Even Apple's iPhone 5 couldn't slow Samsung Electronics down.
The spike after the iPhone 5 launch suggests that consumers hung around to see what Apple had to show off, weren't impressed, and went with a Galaxy S III instead.
"I was shocked by the numbers," Kevin Packingham, chief product officer of Samsung's U.S. mobile arm, said in an interview. "I thought: 'What the heck is going on here?'"
It's just the latest bit of good news for a company that has enjoyed a remarkable run to the top of the smartphone business, allowing it to surpass Apple and dominate with a flagship brand that has virtually the same appeal as the iPhone.
Samsung is poised to continue its run into the holidays as it drums up attention for its latest product, the extra-large Galaxy Note 2. In typical Samsung fashion, the company on Wednesday threw a splashy party for media, d-list celebrities, and select Samsung fans in Manhattan's old Post Office headquarters, capping off the night with a performance by Kanye West.
"It's the holiday season and they needed something to generate buzz around its products," said Avi Greengart, who covers consumer products for Current Analysis.
Keep in mind that the event was being held for a product that has already been announced globally and in the U.S., with reviews of the Galaxy Note 2 already widely available.
But that didn't stop Samsung from going big with the event, and partly illustrates why the company has been so successful in battling Apple and establishing its leadership in the mobile world. Few companies have the resources, recognition, and heft to compete with Apple; Samsung just happens to be one of them.
The investment in mobile has clearly paid off. Samsung earlier today posted a record quarterly profit of $7.4 billion, thanks largely to its Galaxy line of smartphones. In this industry, only Apple can boast of better results, having posted an $8.2 billion profit yesterday.
Given the strength and resources of both companies, Apple and Samsung are likely to continue dominating the handset industry, applying even more pressure to its smaller rivals and potentially forcing some out of the business altogether.
Winning 'Phablet' fans
Credit Samsung's persistence in creating a new segment for the success of the original Galaxy Note. The device, bigger than a phone, but smaller than a tablet, was initially mocked by critics who thought it looked silly. But Samsung said the company has slowly won over people despite the large size, and pressed the category even further with the larger Galaxy Note 2.
Samsung said that it had sold 10 million units of the Galaxy Note in the first nine months of availability around the world, but it's unclear how well it actually did in the U.S. The first Galaxy Note debuted earlier this year with AT&T before later getting picked up by T-Mobile USA as well. But given that a majority of smartphone sales at AT&T are made up of iPhones, there's a question mark for how much share the Galaxy Note actually got.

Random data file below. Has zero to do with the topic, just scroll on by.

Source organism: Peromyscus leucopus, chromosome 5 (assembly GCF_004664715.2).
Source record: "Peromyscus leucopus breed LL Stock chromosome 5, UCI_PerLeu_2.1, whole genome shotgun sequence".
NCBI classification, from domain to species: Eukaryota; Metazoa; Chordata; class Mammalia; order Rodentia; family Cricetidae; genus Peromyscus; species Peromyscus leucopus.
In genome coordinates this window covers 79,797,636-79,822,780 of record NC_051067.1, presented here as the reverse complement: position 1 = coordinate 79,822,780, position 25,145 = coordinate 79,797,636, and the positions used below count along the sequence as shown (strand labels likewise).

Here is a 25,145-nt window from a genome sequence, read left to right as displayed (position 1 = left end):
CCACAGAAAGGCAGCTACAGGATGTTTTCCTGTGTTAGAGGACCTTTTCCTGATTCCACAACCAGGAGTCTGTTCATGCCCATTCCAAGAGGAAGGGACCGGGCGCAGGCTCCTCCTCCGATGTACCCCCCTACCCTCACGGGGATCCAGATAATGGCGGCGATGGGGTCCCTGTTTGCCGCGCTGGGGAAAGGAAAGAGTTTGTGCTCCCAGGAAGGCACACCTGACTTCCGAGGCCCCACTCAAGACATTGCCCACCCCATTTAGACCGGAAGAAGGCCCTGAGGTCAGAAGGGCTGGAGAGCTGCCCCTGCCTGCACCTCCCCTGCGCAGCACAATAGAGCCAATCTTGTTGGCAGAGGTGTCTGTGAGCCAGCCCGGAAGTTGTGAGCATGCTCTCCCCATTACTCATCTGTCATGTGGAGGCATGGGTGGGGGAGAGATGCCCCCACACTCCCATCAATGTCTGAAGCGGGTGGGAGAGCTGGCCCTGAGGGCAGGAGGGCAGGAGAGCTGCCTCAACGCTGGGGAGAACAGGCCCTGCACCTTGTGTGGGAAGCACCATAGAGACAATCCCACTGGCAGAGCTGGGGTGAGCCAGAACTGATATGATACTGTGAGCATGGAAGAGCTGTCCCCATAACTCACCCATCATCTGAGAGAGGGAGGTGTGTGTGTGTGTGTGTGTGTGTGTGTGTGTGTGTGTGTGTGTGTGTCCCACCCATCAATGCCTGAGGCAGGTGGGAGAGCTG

Packingham insisted that the Galaxy Note was "tremendously successful," and that its performance convinced other carriers to add it to their lineup. This time around, the Galaxy Note 2 will be sold by all four national carriers, as well as a few regional ones.
"It's impressive that they have all the carriers lined up," Greengart said.
J.K. Shin, head of Samsung's mobile business, has high expectations for the Galaxy Note 2, and told reporters at a briefing that he expects it to sell three times more quickly than the previous version, hitting 3 million units in the first 90 days.
Samsung's more bullish because the Galaxy Note 2 has the benefit of wider availability and higher awareness from consumers, Packingham said. He added that carriers like the device because it targets the kind of customers they want to go after: power users looking for more from their mobile devices and well-off enough to buy the product.
Galaxy Note 2 vs. iPad Mini?
At $299.99 with a two-year contract, the Galaxy Note 2 isn't for bargain seekers.
In fact, it's only $30 less expensive than the recently released iPad Mini from Apple. (A cellular version starts at $459.) There are, of course, fundamental differences between the two devices, with the Galaxy Note 2 sold more as a phone with a smartphone plan and seen as more of a primary device, while the iPad Mini is more a complementary device. Still, they also aren't that far apart when it comes to size.
Packingham doesn't believe that the Galaxy Note 2 will compete with the iPad Mini. Samsung has a lot of experience with 7-inch tablets, with its Galaxy Tab being one of the first such Android devices, and Packingham said that the customers who buy them are different than ones who would buy the Galaxy Note 2.
While Samsung isn't the first to sell a 5-inch device, the company does take credit for creating this new category of tweener devices. (Internally, executives don't refer to them as "phablets.") The Galaxy Note has spawned follow-up attempts, including the Optimus Vu from LG, known as the Intuition at Verizon Wireless. Packingham, however, was fairly dismissive of other attempts.
"Clearly in this segment, the Note stands alone," he said.